Strong storms could hit the Triangle late Thursday, bringing the potential for powerful winds and isolated tornadoes.
Parts of Wake, Durham, Orange and other counties mainly to the north and east are at 1 of 5 risk level, meaning severe weather is expected to be limited in intensity, duration or area, forecasters said.
To the south, much of Harnett, Johnston and other counties are at the higher level 2 risk, which indicates the possibility of severe storms that are intense but not widespread, according to the National Weather Service.
Severe thunderstorms and isolated tornadoes are possible late Thursday and Thursday night, mainly east and south of Raleigh. The highest risk is along and east of Interstate 95. #ncwx pic.twitter.com/8ladUWVmay
— NWS Raleigh (@NWSRaleigh) October 27, 2021
“Damaging wind gusts and isolated tornadoes will be possible with the stronger thunderstorms, especially along and east of” Interstate 95, the weather service said. The main risk for storms lies from about 6 p.m. Thursday to early Friday.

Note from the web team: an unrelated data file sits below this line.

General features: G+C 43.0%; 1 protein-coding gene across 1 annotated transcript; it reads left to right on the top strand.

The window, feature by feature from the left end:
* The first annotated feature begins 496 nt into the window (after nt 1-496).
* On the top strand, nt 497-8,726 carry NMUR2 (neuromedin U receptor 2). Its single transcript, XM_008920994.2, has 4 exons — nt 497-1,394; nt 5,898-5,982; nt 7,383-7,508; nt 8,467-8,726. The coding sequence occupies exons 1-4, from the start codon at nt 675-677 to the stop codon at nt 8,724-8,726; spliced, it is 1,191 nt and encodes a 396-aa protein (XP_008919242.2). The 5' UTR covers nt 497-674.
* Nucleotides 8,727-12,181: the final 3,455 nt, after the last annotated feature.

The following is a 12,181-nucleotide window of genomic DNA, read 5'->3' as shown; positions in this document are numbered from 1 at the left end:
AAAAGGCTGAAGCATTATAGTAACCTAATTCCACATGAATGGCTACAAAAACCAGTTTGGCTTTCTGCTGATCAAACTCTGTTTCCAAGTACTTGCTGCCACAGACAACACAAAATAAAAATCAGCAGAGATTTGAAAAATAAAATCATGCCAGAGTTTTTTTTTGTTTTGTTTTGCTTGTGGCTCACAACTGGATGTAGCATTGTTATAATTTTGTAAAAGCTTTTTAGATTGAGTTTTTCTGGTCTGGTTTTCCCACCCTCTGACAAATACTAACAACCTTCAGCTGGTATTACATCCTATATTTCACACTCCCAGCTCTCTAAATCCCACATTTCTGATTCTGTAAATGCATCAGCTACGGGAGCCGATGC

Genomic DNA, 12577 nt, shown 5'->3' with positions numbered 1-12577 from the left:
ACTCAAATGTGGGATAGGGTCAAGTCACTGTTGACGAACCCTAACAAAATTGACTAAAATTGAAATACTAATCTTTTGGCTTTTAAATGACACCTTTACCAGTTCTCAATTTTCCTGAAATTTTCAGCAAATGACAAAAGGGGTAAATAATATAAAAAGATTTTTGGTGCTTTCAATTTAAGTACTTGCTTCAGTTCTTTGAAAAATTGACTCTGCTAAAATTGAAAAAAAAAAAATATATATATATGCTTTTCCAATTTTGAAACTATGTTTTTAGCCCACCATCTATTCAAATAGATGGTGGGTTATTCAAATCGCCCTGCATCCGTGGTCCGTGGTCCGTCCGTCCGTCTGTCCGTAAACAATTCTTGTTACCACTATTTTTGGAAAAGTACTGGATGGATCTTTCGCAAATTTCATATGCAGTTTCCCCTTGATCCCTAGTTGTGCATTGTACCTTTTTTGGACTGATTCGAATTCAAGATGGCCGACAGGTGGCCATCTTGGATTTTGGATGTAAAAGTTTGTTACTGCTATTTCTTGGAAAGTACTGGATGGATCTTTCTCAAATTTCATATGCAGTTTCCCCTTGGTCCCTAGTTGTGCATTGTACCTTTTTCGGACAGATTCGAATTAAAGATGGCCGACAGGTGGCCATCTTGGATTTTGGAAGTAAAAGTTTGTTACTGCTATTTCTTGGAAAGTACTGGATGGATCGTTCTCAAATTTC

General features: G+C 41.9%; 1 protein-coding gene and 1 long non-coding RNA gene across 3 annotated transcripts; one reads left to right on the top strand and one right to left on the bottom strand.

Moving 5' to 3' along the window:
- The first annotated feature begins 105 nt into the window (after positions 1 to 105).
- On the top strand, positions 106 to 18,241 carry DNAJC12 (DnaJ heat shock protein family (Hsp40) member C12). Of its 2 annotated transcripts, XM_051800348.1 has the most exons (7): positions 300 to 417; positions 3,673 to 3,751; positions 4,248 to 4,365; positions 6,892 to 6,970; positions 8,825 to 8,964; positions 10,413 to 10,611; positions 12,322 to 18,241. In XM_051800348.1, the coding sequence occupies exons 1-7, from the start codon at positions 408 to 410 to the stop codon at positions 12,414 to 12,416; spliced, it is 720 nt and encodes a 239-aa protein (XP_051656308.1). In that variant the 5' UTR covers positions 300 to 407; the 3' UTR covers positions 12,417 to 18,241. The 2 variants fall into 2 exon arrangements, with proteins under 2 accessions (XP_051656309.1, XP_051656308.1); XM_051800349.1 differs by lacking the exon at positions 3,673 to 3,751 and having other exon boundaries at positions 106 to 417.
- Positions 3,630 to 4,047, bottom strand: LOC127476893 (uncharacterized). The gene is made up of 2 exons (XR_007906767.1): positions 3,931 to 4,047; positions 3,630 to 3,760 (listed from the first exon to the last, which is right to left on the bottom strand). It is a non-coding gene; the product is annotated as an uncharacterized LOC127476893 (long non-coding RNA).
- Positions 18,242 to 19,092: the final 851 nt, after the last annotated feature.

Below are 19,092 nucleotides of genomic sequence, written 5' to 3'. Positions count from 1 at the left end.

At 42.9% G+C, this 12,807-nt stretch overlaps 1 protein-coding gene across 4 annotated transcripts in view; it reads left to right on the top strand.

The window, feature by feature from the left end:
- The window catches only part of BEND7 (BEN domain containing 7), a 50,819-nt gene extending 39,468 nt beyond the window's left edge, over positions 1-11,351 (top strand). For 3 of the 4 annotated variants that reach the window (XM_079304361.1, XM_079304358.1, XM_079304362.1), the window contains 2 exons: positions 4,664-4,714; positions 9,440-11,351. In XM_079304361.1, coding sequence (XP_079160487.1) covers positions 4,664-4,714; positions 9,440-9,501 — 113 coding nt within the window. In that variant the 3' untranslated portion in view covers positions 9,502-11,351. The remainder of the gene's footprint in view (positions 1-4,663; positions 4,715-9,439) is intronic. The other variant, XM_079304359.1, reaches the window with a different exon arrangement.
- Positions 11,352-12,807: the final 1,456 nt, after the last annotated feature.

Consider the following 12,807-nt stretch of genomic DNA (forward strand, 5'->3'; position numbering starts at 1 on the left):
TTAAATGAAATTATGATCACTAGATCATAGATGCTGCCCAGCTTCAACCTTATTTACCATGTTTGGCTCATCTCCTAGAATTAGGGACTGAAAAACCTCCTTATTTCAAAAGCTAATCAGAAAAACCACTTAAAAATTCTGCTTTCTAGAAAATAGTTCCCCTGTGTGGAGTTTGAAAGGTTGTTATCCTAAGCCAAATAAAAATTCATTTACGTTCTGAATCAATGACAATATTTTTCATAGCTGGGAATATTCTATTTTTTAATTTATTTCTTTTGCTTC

In Raleigh, showers are possible after 3 p.m. Thursday, when less than one-tenth of an inch of rain could fall. There’s a potential for thunderstorms overnight, when wind gusts could reach 23 mph and rainfall totals could be up to three-quarters of an inch, according to forecasters.
“Scattered showers will be possible through the day Friday,” reports ABC11, The News & Observer’s media partner. “Lingering showers will be possible Saturday as the system pulls east of the region.”
The potential for severe storms comes after forecasters on Monday issued weather alerts for parts of the Triangle. The National Weather Service said some places in central North Carolina saw more than an inch of rain as a cold front brought showers and storms.
That day, much of the region had been under a level 2 risk, as forecasters deemed damaging winds the main threat, McClatchy News reported.